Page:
BANGKOK (Reuters) - Thailand’s cabinet will discuss a proposal on Tuesday to double the subsidy paid to rubber farmers to compensate for low prices, the agriculture minister said, but that may not be enough to placate some farmers who plan further protests this weekend.
Farmers will get 2,520 baht ($78.35) per rai, a measure of land equal to 0.16 hectare, Agriculture Minister Yukol Limlaemthong told Reuters, up to a maximum of 25 rai. The scheme would run until May 2014 and cost 21.29 billion baht ($662 million).
The subsidy is double what was offered to farmers last week. It should give farmers about 10 baht per kg of rubber produced which, on top of the market price of 81 baht for raw rubber, would give farmers the 90 baht per kg some have been demanding.
Some groups, however, want at least 95 baht per kg.
The populist government of Prime Minister Yingluck Shinawatra has come under pressure to resolve the dispute after violent clashes last week between police and protesters who hurled rocks and bottles filled with an acidic liquid.
Yukol said the government would avoid direct intervention because that would distort the market and would be too costly, on top of the 600 billion baht already spent on rice subsidies.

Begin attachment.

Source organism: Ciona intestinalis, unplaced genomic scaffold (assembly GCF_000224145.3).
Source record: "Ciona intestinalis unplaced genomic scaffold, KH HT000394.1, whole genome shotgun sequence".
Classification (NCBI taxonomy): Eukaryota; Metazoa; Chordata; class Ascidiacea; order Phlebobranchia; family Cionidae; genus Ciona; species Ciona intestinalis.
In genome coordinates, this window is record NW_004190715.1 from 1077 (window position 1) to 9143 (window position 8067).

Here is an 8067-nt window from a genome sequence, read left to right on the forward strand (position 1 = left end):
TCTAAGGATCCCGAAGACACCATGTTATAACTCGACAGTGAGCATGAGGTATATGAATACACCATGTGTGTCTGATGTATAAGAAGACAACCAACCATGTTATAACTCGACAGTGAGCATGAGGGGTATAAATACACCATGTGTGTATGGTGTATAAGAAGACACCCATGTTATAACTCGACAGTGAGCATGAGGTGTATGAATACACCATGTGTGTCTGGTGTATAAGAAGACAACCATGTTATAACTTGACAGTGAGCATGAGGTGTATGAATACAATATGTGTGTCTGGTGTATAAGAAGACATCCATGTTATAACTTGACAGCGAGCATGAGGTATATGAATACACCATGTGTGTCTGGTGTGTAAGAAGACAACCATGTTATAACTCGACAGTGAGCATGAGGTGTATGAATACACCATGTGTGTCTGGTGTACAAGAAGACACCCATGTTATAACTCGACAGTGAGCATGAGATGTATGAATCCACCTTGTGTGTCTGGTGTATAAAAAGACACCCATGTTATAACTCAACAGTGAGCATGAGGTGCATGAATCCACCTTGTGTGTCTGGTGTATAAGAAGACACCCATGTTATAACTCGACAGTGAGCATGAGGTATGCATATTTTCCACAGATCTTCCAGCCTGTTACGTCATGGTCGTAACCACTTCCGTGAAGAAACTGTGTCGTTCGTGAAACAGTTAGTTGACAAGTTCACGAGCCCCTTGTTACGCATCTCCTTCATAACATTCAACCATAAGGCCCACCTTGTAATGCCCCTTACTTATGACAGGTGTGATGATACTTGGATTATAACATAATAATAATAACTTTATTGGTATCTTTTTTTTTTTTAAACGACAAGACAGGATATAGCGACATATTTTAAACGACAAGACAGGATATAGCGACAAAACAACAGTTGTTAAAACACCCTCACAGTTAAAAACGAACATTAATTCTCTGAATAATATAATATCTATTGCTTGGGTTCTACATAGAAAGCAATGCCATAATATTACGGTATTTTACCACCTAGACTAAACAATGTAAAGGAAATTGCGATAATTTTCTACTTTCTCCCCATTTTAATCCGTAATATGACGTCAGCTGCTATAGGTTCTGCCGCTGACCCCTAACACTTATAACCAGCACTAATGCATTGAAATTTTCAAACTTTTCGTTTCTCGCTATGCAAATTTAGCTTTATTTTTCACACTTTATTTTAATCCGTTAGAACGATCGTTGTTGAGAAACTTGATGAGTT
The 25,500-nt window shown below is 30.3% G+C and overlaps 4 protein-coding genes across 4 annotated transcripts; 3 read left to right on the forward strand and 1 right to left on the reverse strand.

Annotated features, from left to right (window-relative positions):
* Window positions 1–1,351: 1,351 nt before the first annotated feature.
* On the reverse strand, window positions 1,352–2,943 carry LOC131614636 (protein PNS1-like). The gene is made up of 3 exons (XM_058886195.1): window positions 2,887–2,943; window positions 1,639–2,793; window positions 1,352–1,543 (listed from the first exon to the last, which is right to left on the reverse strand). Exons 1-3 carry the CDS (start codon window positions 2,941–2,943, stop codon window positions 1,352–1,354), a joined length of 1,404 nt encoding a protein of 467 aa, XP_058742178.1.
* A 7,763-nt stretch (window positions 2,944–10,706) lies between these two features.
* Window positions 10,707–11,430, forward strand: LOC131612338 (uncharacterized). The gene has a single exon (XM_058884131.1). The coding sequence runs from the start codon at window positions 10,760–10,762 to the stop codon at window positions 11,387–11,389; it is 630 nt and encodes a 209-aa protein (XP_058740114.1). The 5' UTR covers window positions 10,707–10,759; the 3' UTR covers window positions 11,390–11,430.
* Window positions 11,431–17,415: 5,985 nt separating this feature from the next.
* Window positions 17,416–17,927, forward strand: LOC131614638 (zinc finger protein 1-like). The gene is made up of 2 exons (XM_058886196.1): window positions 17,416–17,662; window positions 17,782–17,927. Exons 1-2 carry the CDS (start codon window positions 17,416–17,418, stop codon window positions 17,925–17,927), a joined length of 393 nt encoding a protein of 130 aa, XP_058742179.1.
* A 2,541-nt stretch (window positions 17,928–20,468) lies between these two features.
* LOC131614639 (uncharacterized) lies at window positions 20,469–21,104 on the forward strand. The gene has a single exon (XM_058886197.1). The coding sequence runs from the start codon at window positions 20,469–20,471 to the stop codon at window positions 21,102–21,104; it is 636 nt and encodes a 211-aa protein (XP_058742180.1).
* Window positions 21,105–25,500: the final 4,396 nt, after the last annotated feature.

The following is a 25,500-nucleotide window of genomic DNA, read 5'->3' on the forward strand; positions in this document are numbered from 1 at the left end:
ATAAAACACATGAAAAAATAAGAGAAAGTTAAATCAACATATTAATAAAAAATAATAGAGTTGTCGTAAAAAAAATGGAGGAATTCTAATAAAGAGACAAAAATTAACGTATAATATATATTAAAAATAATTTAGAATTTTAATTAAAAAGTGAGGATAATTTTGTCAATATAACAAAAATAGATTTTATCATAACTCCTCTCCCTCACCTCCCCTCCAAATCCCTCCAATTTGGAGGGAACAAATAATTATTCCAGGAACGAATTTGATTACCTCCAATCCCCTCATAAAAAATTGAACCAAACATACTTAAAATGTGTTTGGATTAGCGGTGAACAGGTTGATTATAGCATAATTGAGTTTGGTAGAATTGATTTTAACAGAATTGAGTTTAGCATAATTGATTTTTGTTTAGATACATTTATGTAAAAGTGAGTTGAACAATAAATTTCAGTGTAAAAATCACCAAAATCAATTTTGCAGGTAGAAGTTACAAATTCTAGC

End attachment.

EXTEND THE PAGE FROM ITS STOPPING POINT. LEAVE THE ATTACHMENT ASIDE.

Thailand is the world’s biggest rubber producer and exporter but in the recent past its intervention has done little to influence world prices, determined more by demand from China and global tire makers.
Yukol said the doubled compensation would not have any impact on exports as the money would be given to farmers directly to help offset production costs.
“We’ll try to help them cut costs and allow them to get a bigger profit margin and they could get around 90 baht per kg eventually although they will still sell rubber at market prices,” Yukol said.
The unsmoked rubber sheet price has picked up from around 75 baht in late 2012, helped recently by the possibility of government intervention, but it remains far below the 180 baht touched in February 2011, when benchmark smoked rubber sheet (RSS3) hit a record $6.40 per kg.
($1 = 32.1650 Thai baht)
Reporting by Apornrath Phoonphongphiphat; Editing by Alan Raybould and Michael Urquhart